The hardest part about trying to get the homework ready for the students wasn’t even making the homework. I had it all typed out and ready to go, but printing it out was a whole other story. I had been battling with the printer for the whole week, and this afternoon was no different. Nothing quite irritates me like technology that doesn’t work the way it is supposed to. As I was running around, already flustered, I noticed that many classes were leaving their classroom. A quick glance through the windows that opens up into the gymnasium on the floor below informed me that there was an assembly going on. Seconds after this realization, I hear an announcement over the speaker asking teachers to send their student of the month down to for the assembly. I rush back to the room in a panic to ask the students if we had even voted on a student of the month for February. Different answers from different students tells me that we most likely didn’t vote for a student yet. The best I could think of on the spot was to send the student of the month from last month down, rather than just appointing a new one myself, since we always vote on them as a class. In a panic I sent the student down and got the rest of the class ready to go down to the assembly. Between this mishap and the jumble of trying to win my battle with the printer (which did not end in my favor), the afternoon was a mess and resulted in me being rather short with my students and not being able to give the individual attention that some of my students needed.
As the bell to signal the end of the day rang, I was simultaneously trying to rush the students out of the room and console a student that was sobbing hysterically for some reason that I couldn’t get out of her. I was feeling like I failed my students and was angry with myself for letting the afternoon turn into such a chaotic mess. On top of all of that, I was exhausted from the week and unsettled by the fact that I had to let my student walk out of the classroom still sobbing because she had ballet practice. Throughout all of this, I was amazed by the emotional intelligence of my students. Many of them, despite the chaos, took the time to hug me before they left or thank me for “everything that [I] do.” One student even drew me a picture and wrote a nice note. It’s so incredible how these kids can catch on to the way I’m feeling and I am delightfully surprised everyday by how thoughtful they can be. In hindsight, it really wasn’t that bad of a day, and the kindness my students showed me made up for all of it. This gives me hope that even my worst days as a teacher could never really be that bad, because at the end of the day, the relationships I get to build with my students and the love that I have for them (and in this case that they have for me, too) remains.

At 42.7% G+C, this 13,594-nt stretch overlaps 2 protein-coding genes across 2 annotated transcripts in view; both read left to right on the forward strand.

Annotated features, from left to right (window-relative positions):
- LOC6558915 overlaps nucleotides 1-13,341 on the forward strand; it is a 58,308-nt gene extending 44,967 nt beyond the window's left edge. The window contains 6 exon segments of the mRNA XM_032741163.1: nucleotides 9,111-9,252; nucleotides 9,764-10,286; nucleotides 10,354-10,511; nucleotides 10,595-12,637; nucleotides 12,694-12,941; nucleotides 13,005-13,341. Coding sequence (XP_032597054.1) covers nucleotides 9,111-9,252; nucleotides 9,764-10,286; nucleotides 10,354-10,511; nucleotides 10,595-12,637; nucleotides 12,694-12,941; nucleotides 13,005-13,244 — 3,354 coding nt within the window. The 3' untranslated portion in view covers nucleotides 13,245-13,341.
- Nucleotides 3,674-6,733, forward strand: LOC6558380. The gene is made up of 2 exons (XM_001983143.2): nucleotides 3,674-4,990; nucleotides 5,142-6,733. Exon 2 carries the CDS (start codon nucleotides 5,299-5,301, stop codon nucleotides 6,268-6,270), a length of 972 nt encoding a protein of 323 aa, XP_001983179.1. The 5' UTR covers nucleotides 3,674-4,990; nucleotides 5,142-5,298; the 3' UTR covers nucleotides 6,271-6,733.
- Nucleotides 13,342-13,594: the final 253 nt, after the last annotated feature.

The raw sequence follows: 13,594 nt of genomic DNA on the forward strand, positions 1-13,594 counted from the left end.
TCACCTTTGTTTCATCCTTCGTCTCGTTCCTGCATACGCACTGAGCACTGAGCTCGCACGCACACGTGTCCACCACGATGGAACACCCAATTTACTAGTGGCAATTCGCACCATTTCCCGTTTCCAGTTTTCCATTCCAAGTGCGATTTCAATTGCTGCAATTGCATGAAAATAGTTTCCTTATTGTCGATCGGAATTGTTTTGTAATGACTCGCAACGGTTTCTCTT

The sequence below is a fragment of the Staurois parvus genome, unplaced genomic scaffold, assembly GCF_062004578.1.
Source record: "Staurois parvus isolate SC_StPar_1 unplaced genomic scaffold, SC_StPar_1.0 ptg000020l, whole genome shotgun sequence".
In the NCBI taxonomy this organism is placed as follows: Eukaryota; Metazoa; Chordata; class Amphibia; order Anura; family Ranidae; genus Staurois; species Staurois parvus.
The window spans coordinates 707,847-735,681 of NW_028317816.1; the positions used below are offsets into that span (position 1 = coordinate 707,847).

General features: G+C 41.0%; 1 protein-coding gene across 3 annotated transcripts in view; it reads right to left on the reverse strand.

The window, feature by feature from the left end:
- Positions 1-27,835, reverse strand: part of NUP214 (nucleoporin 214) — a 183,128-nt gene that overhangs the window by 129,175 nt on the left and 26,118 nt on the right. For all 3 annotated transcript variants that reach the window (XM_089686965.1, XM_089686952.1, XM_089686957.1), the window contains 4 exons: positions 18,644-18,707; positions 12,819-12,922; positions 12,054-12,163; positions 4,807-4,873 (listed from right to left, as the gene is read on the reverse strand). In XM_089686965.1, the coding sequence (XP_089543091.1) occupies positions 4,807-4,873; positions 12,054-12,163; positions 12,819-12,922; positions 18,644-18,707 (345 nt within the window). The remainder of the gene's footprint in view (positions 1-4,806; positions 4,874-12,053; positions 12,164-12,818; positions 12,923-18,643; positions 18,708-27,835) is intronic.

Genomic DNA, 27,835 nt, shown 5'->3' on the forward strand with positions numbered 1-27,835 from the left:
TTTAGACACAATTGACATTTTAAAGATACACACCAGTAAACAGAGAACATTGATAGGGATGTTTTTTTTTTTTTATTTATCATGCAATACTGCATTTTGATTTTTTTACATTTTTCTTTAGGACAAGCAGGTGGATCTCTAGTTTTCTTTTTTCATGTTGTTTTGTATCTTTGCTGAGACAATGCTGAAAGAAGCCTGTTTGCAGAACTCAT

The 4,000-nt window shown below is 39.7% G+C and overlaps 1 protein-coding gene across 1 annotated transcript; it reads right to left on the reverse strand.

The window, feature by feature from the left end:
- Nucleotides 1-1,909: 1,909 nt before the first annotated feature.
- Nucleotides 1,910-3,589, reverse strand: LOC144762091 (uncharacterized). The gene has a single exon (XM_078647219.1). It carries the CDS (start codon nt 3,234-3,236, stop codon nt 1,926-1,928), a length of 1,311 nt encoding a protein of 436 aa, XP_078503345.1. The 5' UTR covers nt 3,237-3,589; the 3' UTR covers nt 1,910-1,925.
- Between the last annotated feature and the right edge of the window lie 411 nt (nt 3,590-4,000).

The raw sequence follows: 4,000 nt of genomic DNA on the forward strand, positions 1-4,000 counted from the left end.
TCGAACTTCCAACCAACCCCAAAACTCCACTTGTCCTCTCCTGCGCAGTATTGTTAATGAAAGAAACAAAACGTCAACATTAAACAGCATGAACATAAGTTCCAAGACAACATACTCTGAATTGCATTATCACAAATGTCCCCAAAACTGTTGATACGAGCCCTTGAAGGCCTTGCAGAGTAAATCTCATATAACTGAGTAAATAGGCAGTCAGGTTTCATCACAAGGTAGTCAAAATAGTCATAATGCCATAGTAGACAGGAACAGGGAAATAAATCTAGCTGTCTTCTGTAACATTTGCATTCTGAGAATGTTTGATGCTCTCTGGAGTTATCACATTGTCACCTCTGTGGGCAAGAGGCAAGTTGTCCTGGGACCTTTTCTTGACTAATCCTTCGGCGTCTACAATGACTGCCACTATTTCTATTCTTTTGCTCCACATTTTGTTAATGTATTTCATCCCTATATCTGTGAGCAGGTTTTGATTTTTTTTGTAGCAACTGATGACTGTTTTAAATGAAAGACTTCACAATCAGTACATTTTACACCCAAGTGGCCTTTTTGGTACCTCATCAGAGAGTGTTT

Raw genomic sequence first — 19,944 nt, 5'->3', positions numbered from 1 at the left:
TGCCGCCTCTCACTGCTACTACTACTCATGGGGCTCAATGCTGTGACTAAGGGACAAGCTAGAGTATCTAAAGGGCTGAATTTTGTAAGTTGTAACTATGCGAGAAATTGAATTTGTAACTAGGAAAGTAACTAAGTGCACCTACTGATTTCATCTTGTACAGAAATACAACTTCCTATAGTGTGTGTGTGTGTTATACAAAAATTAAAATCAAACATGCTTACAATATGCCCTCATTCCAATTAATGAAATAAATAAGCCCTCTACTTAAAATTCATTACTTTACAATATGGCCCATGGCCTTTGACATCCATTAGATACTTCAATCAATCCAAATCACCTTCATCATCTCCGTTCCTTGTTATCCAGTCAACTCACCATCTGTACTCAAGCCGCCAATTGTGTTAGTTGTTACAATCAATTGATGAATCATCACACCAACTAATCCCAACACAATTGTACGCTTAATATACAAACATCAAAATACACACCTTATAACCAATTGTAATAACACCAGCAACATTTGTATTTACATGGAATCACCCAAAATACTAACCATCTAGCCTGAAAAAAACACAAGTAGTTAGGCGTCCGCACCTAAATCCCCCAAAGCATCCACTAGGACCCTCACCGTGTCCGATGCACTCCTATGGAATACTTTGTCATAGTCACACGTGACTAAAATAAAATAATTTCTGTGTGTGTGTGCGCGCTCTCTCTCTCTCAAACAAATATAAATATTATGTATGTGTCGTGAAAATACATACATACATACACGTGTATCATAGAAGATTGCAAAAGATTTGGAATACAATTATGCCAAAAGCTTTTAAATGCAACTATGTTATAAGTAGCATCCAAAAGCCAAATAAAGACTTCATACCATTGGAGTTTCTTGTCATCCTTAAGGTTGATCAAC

Addressing the Needs of All of My Students

This week I am feeling… overwhelmed. Not that that’s a new feeling, but it’s an especially heavy feeling this week. I am currently working on planning a Social Studies unit on the Colonial Period, while also trying to get my EdTPA lessons taught, and worrying about applying to jobs. One thing that I really appreciate about student teaching in Urbana is that teachers have a lot of freedom over what they choose to teach. The literacy curriculum my teacher has designed is incredible and I was able to plan and teach my own science unit on the human body. With that being said, it’s a lot of work to try and plan out how to teach a unit. I enjoy the amount of freedom I get, but can’t help but feel a little lost at the same time. My main issue at the moment is trying to figure out how in the world I am going to teach all of this in the 14 days that I have to do it. My cooperating teacher has gathered many materials over the years and has tubs full of lesson plans, books, and other resources for me to go through and incorporate into my unit. There is so much to tap into that I’m having a hard time deciding what to use and what to cut out. I am also trying to figure out the best way to sequence the lessons in a logical way and incorporate fun activities to engage the students. As daunting as this task is, I appreciate the opportunities I’ve had to plan units from scratch, and I love being in a district that allows me to do this.